John Monahan, a psychologist, teaches and writes about how courts use behavioral science evidence, violence risk assessment, criminology, and mental health law. He is a member of the National Academy of Medicine, and serves on the National Research Council. Monahan was the founding President of the American Psychological Association's Division of Psychology and Law, and has been a fellow of the John Simon Guggenheim Foundation and the Center for Advanced Study in the Behavioral Sciences. He also has been a visiting fellow at several law schools— including Harvard, Stanford, New York University, and the University of California, Berkeley—as well as at the American Academy in Rome, and at All Souls College, Oxford. He twice directed research networks for the John D. and Catherine T. MacArthur Foundation. In 1997, he received an honorary law degree from the City University of New York.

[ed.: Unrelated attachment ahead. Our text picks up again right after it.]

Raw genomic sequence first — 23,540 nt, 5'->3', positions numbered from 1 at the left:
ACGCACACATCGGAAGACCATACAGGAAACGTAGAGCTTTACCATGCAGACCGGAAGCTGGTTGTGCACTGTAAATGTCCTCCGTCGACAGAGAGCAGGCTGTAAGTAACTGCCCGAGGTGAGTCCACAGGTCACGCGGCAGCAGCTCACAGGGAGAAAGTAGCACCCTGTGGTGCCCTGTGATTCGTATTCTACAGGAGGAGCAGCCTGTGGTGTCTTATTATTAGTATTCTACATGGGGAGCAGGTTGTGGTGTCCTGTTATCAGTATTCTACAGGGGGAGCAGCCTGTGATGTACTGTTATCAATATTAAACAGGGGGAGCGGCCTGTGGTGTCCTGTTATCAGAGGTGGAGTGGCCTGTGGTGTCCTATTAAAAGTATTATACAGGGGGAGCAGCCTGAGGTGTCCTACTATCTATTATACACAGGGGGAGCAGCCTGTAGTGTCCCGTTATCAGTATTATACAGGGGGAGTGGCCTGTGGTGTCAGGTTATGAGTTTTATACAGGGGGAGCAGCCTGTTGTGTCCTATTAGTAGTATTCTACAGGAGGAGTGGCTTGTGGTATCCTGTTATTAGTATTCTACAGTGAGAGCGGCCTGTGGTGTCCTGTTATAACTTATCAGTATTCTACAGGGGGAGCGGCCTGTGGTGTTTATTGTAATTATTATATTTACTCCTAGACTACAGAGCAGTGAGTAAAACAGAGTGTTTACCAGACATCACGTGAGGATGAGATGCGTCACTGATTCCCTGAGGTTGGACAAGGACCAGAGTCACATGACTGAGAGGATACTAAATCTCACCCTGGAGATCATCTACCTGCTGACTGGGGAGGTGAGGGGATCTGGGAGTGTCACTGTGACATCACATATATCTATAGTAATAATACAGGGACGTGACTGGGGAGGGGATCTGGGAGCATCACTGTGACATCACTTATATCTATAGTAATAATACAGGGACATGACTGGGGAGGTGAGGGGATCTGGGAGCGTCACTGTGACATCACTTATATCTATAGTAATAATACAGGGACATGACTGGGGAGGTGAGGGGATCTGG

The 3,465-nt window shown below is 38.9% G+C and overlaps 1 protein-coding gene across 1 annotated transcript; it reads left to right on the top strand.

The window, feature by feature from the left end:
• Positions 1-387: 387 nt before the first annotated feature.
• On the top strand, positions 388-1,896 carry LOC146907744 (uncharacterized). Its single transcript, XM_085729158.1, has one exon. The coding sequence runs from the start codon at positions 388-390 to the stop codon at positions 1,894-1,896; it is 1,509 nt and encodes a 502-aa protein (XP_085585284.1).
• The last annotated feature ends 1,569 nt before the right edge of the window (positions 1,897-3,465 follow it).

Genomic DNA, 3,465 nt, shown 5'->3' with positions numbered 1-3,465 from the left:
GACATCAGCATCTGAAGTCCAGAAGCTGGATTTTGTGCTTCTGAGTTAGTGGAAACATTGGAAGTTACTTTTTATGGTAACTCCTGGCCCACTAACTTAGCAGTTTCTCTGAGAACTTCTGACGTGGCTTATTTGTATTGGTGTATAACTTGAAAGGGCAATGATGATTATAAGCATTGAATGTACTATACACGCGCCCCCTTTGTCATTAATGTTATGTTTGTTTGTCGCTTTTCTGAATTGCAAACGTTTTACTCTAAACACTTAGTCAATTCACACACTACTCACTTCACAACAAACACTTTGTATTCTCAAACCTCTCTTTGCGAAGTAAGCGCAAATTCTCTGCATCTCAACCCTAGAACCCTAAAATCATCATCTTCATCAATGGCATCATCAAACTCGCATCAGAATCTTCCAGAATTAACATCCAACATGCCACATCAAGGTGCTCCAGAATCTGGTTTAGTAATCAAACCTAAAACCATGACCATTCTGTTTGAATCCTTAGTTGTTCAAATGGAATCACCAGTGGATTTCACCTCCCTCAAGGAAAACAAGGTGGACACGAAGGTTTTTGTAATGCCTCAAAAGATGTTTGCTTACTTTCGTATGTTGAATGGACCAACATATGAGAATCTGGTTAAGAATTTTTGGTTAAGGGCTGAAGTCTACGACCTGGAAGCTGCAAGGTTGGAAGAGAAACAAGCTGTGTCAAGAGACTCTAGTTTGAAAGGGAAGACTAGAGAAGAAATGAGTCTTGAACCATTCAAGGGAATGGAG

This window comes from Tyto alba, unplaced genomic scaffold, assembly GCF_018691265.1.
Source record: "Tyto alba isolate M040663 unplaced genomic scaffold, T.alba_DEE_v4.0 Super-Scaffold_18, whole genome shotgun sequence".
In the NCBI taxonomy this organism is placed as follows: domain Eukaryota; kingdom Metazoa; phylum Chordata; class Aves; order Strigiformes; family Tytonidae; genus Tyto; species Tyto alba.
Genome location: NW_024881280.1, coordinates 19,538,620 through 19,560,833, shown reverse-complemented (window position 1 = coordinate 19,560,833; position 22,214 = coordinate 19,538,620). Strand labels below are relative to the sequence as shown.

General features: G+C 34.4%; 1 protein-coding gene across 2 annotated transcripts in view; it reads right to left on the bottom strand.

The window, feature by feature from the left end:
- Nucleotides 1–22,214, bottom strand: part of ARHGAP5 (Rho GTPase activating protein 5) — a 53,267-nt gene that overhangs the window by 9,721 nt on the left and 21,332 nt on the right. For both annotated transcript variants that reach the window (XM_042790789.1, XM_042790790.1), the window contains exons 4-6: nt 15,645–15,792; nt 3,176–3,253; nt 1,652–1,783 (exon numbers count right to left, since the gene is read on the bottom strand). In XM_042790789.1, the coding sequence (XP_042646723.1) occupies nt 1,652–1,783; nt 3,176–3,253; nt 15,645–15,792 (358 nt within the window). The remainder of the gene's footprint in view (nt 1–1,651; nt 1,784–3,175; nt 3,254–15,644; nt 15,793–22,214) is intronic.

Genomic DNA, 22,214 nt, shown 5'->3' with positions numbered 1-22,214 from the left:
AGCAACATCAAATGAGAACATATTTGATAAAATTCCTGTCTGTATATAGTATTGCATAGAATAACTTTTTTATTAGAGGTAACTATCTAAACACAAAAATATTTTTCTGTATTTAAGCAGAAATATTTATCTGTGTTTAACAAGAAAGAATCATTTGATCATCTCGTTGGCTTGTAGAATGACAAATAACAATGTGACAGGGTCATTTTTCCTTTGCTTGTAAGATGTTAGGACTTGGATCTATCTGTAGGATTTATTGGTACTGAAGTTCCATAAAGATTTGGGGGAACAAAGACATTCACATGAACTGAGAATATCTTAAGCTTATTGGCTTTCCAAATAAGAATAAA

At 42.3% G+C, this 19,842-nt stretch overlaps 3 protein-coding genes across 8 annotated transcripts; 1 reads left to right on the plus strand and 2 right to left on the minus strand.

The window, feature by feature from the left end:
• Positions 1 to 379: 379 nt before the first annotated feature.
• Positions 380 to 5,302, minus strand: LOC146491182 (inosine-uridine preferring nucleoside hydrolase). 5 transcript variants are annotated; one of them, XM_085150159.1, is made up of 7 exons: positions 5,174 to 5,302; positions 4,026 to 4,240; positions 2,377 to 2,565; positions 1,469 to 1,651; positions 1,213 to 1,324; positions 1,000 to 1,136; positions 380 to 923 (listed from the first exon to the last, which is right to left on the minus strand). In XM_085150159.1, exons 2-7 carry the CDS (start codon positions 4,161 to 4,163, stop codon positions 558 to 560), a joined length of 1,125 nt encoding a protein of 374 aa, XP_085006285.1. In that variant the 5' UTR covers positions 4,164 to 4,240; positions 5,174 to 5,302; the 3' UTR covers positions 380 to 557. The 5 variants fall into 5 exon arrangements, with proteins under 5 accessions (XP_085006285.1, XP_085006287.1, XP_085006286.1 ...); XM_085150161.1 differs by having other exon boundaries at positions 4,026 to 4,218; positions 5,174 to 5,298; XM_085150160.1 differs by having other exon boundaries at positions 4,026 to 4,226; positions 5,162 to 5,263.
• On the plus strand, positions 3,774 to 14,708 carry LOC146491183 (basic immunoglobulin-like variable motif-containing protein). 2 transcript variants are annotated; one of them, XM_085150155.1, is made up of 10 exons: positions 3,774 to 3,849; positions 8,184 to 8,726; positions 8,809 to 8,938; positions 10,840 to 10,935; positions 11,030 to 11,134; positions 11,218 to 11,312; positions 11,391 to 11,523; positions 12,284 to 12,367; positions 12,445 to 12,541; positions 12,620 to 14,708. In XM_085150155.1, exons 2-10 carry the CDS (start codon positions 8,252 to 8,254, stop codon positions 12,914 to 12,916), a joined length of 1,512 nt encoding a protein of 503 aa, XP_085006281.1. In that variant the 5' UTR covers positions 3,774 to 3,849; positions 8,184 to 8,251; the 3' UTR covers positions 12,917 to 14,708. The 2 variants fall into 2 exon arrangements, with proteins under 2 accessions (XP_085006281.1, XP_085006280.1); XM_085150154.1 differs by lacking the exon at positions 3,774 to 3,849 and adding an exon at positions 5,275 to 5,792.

Monahan is the author or editor of 17 books and over 250 articles and chapters. One of his books, Social Science in Law, co-authored by Laurens Walker, is now in its eighth edition and has been translated into Chinese. Two of his other books won the Manfred Guttmacher Award of the American Psychiatric Association for outstanding research in law and psychiatry. Monahan’s work has been cited frequently by courts, including the California Supreme Court in the landmark case of Tarasoff v. Regents, and the United States Supreme Court in Barefoot v. Estelle, in which he was referred to as "the leading thinker on the issue" of violence risk assessment.